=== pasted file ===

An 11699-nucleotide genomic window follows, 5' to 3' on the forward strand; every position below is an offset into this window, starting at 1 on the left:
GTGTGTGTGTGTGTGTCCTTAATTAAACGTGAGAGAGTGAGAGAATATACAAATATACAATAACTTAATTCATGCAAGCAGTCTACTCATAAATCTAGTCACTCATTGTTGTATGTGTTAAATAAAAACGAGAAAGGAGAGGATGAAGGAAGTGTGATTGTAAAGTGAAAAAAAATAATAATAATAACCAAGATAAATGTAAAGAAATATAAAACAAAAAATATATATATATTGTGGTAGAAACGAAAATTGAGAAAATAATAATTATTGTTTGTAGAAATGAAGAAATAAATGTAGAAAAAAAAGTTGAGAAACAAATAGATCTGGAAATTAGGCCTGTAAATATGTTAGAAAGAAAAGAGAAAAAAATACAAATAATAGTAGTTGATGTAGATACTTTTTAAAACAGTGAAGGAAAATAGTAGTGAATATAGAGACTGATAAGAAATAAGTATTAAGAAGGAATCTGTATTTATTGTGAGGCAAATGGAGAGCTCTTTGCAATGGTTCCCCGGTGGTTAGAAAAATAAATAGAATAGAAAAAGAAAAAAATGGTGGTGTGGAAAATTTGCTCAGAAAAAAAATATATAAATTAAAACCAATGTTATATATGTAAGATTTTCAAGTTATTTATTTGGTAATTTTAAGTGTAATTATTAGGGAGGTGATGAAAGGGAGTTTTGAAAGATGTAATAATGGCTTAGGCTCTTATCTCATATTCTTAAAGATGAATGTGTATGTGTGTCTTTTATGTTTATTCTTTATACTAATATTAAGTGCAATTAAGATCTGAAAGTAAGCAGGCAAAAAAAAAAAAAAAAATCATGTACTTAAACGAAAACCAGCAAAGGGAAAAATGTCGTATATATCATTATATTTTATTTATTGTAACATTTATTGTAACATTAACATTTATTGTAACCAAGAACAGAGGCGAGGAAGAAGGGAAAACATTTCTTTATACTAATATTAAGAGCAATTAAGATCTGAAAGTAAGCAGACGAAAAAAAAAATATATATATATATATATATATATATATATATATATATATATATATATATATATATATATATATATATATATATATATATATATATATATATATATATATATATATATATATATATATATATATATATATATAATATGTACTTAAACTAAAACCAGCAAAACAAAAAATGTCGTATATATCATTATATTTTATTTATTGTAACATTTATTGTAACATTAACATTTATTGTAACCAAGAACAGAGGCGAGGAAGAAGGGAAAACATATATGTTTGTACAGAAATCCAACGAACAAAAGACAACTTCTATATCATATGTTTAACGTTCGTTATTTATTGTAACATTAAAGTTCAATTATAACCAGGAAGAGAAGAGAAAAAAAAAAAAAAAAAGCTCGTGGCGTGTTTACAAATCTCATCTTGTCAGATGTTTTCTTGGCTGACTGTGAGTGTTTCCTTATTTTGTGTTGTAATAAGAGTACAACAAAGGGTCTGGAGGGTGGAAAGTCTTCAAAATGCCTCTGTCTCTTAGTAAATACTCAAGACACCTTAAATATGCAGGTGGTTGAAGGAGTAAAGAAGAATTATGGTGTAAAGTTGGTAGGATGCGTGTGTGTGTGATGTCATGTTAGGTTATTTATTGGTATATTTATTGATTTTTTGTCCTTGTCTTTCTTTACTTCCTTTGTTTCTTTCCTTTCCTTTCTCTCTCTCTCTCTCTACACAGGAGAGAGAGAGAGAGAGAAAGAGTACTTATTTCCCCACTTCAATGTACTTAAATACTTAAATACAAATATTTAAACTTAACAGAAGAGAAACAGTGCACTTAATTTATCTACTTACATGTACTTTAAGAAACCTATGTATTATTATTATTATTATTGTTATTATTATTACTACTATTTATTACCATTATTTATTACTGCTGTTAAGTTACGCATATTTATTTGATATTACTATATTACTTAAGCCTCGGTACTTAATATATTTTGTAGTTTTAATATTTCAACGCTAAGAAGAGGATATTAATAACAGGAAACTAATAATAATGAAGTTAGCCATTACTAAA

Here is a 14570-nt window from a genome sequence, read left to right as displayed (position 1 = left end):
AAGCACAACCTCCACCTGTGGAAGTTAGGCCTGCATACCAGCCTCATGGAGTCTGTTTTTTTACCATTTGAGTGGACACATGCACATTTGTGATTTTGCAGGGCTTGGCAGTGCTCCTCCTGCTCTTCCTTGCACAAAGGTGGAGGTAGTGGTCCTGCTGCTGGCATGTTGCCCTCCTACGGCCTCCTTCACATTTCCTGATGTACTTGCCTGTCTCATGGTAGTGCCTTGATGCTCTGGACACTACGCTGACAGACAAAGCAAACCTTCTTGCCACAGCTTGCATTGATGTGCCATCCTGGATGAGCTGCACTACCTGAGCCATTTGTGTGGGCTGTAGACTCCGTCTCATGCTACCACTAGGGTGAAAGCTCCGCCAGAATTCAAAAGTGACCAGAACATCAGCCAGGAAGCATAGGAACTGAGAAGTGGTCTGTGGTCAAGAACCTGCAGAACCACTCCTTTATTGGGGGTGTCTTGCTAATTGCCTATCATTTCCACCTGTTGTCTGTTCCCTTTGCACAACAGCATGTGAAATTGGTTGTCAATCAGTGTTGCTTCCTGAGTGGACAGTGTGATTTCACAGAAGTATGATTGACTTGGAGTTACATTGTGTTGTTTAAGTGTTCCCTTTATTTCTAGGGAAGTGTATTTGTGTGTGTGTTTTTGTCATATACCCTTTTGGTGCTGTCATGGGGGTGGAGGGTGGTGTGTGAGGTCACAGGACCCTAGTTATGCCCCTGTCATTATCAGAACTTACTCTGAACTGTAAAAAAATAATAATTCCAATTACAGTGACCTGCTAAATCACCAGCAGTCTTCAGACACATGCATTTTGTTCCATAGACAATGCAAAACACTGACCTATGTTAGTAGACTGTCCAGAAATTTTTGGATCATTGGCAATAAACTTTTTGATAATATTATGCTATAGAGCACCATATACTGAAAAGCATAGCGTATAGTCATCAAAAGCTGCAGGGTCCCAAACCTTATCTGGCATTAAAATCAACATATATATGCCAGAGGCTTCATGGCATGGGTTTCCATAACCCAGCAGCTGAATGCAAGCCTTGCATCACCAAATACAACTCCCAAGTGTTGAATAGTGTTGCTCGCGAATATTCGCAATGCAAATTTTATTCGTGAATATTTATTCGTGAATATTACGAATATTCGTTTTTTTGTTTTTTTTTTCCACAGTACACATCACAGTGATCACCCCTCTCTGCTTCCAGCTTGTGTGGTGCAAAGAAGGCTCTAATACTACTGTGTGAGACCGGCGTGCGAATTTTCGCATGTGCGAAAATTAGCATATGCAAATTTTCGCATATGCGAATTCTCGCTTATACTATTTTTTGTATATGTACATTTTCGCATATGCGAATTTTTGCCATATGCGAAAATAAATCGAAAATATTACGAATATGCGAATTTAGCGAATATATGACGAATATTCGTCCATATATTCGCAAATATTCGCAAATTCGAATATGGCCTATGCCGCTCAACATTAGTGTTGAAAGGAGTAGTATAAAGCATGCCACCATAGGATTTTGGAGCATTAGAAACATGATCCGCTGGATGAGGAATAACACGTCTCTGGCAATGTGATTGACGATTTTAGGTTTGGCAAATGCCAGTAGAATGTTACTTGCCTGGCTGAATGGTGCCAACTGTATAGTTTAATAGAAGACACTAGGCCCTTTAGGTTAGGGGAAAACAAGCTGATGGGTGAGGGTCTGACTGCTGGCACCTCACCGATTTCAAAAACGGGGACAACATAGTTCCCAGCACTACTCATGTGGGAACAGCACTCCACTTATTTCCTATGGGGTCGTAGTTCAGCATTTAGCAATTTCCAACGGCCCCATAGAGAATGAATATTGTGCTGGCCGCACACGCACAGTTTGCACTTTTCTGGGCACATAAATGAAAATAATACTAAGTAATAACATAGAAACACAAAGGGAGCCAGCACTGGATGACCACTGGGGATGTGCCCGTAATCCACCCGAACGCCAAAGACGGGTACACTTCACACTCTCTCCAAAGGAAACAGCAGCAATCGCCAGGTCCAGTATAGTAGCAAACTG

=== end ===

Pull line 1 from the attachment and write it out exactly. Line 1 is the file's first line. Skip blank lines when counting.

An 11699-nucleotide genomic window follows, 5' to 3' on the forward strand; every position below is an offset into this window, starting at 1 on the left: